As more private equity vehicles go public, it will become increasingly crucial that public investors, regulators and accountants believe a legitimate system of fair value accounting is in place. In a pinch, SVG can always point to the externally developed IPEV standard. KKR can't. It will be interesting to see whether the latter approach is sustainable.
European fundraising topped €72bn last year
The European Private Equity and Venture Capital Association has issued final fundraising and investment figures for 2005. Unveiled at the association's annual meeting last month in Monte-Carlo, the figures show that the European private equity industry raised €72 billion ($91 billion) last year. This compares with €27.5 billion raised in Europe in 2004. Last year, five buyout funds raised more than €3 billion. Pension funds accounted for nearly 25 percent of the total raised. UK investors were the single largest source of capital for European private equity at 28.9 percent, followed by US investors at 23.7 percent. GPs based in the UK commanded 63.6 percent of the take, followed by French managers (16 percent) and German managers (4 percent). In 2005, European private equity firms invested €47 billion.
FASB seeks privatecompany comments
The Financial Accounting Standards Board, in conjunction with the American Institute of Certified Public Accountants, last month issued a joint proposal intended to ?improve the financial reporting process for private company constituents,? the two organizations announced in a press release. Parties interested in giving feedback to FASB and AICPA have until August 15 to do so at www.pcfr.org. ?[E]veryone who plays a role in private company financial reporting? is encouraged to send in comments. The joint initiative is intended to help the FASB decide whether there should be different accounting standards for private companies within the GAAP standards. The proposal seeks to ?enhance the transparency of [FASB's] standardsetting process for private companies.? Barry Melancon, AICPA president and chief executive, said in the statement: ?The importance of non-issuers to our capital market system cannot be overstated. While only about 17,000 companies are registered with the SEC, there are over 20 million that are privately held.?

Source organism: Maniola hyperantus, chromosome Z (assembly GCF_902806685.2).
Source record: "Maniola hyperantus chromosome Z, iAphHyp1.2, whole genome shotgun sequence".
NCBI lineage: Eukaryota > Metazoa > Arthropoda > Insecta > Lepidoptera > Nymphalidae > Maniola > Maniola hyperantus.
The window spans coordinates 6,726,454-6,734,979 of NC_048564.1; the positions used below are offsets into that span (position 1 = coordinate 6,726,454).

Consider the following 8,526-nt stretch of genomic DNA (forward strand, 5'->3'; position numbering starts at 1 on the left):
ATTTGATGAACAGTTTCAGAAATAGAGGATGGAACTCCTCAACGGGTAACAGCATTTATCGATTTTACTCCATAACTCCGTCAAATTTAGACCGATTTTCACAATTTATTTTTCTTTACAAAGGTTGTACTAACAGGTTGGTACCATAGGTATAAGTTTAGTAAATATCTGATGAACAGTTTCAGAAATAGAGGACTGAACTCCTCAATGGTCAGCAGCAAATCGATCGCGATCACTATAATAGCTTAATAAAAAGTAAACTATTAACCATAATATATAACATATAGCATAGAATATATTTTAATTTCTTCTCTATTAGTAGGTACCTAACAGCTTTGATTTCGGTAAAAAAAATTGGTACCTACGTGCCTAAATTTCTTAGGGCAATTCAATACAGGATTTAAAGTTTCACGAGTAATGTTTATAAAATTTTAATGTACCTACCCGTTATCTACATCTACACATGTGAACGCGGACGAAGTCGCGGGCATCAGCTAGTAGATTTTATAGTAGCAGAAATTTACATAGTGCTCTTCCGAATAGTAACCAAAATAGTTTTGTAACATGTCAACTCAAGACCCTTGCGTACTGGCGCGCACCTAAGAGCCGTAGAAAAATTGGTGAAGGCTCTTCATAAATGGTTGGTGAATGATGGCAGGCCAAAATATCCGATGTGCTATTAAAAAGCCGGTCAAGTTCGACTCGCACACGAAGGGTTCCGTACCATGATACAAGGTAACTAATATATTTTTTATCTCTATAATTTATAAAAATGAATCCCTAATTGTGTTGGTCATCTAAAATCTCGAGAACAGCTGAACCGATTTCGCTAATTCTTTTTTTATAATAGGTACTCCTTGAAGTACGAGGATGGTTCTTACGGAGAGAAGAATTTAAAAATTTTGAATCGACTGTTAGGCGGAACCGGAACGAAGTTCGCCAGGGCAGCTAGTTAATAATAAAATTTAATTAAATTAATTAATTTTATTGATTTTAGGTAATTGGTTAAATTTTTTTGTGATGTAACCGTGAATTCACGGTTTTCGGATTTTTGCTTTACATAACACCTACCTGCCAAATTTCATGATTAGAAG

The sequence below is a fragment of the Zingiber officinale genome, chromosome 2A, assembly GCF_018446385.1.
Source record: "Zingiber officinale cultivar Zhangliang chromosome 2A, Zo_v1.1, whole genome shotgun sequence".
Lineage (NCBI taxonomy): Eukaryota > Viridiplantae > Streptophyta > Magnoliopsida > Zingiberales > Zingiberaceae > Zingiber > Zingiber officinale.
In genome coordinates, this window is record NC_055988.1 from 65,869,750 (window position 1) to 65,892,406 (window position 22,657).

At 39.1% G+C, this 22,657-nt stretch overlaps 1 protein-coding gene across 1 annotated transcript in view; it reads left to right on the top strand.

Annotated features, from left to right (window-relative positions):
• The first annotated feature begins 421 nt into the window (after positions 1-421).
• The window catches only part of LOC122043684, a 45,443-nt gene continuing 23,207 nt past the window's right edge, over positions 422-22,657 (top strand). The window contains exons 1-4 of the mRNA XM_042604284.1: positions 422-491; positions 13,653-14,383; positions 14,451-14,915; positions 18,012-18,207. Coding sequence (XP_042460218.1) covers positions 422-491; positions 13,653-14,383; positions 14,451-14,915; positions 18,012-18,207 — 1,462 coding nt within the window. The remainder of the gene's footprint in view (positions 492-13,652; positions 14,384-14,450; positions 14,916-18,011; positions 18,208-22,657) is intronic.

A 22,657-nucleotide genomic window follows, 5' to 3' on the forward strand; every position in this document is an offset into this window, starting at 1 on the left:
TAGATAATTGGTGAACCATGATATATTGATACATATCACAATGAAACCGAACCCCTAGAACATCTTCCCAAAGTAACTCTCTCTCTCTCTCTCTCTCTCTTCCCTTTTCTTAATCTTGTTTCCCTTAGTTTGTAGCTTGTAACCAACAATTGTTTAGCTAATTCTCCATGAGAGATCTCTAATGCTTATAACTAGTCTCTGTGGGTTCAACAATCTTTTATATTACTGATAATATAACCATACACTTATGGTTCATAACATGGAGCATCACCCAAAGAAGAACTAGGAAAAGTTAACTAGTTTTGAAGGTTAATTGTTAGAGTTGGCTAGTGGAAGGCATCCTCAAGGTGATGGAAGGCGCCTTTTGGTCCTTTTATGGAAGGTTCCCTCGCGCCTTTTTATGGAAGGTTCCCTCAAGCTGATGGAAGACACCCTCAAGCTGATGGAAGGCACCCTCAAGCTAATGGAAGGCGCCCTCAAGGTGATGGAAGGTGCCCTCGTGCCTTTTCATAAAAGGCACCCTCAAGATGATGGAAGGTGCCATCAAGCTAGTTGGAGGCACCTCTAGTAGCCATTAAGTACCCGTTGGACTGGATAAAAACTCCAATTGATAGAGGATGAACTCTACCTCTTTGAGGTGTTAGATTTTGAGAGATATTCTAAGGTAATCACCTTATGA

Pakistan to grant PE tax exemption
Private equity firms are expected to get a boost following a report that profits made from private equity funds will be exempt from taxation for up to ten years. According to Pakistan's Daily Times, the Securities and Exchange Commission of Pakistan (SECP) has put forward budget proposals to Pakistan's Central Board of Revenue (CBR) that would grant all profits and gains from private equity funds and venture capital investments exemption from taxes, including withholding taxes, for up to ten years, depending on the life of the fund. Earlier this year, the Daily Times reported that Pakistan's prime minister Shaukat Aziz met with James Cann of UK private equity firm Hamilton Bradshaw to discuss incentives for private equity firms, hedge funds and other capital providers operating in the country.
F&C bolsters private equity funds team
UK fund manager F&C Asset Management has appointed Richard Nairn as associate director in its private equity funds team. Nairn joined the Edinburgh-based team in mid-June, having previously been a manager at Intelli Corporate Finance since February 2001. Intelli is a London and Edinburgh-based corporate advisory firm with a focus on asset managers and closed-end investment funds. While at Intelli, Nairn worked on a number of transactions including fundraisings, capital reorganizations, hostile actions, mergers and beauty parades. Prior to Intelli, Nairn trained and qualified as a chartered accountant with PricewaterhouseCoopers. F&C made its strategic entry into the private equity funds of funds market by acquiring the investment unit of Edinburgh-based Martin Currie Management in June 2005. The private equity team, headed by Hamish Mair, invests in private equity funds in the UK, continental Europe and the US.